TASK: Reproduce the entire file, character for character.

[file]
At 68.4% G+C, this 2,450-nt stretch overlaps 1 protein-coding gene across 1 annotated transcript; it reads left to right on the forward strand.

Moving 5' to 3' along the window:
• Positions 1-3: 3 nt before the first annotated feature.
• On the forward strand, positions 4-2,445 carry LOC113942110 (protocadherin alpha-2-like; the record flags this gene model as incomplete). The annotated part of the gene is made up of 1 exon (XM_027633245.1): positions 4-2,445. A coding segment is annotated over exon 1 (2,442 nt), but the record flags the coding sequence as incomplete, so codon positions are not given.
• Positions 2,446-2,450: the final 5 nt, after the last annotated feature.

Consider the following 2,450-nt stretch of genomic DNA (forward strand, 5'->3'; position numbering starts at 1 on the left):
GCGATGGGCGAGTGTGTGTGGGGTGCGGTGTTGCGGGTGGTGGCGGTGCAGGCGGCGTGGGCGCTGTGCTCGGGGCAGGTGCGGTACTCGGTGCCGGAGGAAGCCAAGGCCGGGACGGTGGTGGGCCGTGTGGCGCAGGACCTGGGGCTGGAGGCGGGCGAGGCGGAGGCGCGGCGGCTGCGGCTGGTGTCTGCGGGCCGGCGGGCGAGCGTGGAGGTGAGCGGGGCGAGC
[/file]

At 68.4% G+C, this 2,450-nt stretch overlaps 1 protein-coding gene across 1 annotated transcript; it reads left to right on the forward strand.

Moving 5' to 3' along the window:
• Positions 1-3: 3 nt before the first annotated feature.
• On the forward strand, positions 4-2,445 carry LOC113942110 (protocadherin alpha-2-like; the record flags this gene model as incomplete). The annotated part of the gene is made up of 1 exon (XM_027633245.1): positions 4-2,445. A coding segment is annotated over exon 1 (2,442 nt), but the record flags the coding sequence as incomplete, so codon positions are not given.
• Positions 2,446-2,450: the final 5 nt, after the last annotated feature.

Consider the following 2,450-nt stretch of genomic DNA (forward strand, 5'->3'; position numbering starts at 1 on the left):
GCGATGGGCGAGTGTGTGTGGGGTGCGGTGTTGCGGGTGGTGGCGGTGCAGGCGGCGTGGGCGCTGTGCTCGGGGCAGGTGCGGTACTCGGTGCCGGAGGAAGCCAAGGCCGGGACGGTGGTGGGCCGTGTGGCGCAGGACCTGGGGCTGGAGGCGGGCGAGGCGGAGGCGCGGCGGCTGCGGCTGGTGTCTGCGGGCCGGCGGGCGAGCGTGGAGGTGAGCGGGGCGAGC